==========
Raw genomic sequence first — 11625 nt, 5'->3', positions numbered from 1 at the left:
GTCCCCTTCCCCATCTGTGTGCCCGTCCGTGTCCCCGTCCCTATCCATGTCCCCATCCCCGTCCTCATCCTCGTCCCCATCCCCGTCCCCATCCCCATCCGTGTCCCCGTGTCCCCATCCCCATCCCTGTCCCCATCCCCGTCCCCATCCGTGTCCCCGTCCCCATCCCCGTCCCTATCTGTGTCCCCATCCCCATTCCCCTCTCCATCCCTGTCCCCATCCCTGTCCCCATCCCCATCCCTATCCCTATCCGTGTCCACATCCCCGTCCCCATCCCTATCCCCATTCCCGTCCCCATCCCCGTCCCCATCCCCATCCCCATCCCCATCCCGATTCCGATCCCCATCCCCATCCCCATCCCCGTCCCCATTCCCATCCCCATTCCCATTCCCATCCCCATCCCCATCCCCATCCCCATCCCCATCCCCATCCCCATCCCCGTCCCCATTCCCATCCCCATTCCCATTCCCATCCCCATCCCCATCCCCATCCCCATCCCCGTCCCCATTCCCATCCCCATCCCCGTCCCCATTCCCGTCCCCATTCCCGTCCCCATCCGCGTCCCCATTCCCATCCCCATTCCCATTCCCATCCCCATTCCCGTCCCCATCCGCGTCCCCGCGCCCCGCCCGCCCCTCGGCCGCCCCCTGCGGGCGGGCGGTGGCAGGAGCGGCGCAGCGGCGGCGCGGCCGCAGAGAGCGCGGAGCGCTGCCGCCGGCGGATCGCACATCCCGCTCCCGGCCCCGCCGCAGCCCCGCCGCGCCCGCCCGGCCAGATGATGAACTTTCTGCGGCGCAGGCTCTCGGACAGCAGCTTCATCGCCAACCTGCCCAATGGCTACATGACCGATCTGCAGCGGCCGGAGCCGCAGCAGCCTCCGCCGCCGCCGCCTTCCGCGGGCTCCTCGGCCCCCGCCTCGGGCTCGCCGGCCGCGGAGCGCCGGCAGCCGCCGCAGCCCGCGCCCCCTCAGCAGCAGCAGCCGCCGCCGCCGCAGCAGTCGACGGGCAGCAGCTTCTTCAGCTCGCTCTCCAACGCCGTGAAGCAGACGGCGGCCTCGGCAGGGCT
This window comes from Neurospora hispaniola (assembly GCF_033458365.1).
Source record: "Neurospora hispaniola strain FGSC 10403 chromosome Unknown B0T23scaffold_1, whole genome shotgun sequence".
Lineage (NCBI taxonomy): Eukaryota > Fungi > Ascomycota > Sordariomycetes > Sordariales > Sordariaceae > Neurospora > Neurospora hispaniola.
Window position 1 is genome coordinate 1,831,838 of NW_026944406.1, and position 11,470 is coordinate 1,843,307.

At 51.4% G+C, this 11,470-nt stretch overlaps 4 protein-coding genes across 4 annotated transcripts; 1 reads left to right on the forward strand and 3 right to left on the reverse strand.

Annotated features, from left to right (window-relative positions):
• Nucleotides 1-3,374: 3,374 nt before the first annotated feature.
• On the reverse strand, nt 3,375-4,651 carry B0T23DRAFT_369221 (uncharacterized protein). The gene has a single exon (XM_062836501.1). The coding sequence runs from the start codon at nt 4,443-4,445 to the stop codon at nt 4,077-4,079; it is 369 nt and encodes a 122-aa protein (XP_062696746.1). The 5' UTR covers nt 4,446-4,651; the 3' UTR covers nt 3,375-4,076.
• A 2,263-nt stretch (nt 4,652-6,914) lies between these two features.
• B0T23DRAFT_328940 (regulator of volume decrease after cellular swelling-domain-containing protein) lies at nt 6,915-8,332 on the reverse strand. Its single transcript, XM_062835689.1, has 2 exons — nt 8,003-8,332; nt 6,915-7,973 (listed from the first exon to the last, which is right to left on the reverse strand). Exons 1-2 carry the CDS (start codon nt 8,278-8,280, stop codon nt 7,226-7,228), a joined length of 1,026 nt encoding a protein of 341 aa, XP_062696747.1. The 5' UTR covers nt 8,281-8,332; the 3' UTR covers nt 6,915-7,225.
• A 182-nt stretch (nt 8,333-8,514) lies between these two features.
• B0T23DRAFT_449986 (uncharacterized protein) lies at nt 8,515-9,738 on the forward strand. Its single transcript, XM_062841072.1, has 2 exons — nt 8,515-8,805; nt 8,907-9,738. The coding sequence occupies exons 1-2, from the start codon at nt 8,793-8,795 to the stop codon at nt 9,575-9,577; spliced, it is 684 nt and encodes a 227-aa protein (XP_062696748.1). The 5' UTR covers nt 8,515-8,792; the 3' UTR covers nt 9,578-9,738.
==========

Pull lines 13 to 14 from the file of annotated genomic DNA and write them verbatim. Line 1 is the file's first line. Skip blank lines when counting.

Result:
• A 182-nt stretch (nt 8,333-8,514) lies between these two features.
• B0T23DRAFT_449986 (uncharacterized protein) lies at nt 8,515-9,738 on the forward strand. Its single transcript, XM_062841072.1, has 2 exons — nt 8,515-8,805; nt 8,907-9,738. The coding sequence occupies exons 1-2, from the start codon at nt 8,793-8,795 to the stop codon at nt 9,575-9,577; spliced, it is 684 nt and encodes a 227-aa protein (XP_062696748.1). The 5' UTR covers nt 8,515-8,792; the 3' UTR covers nt 9,578-9,738.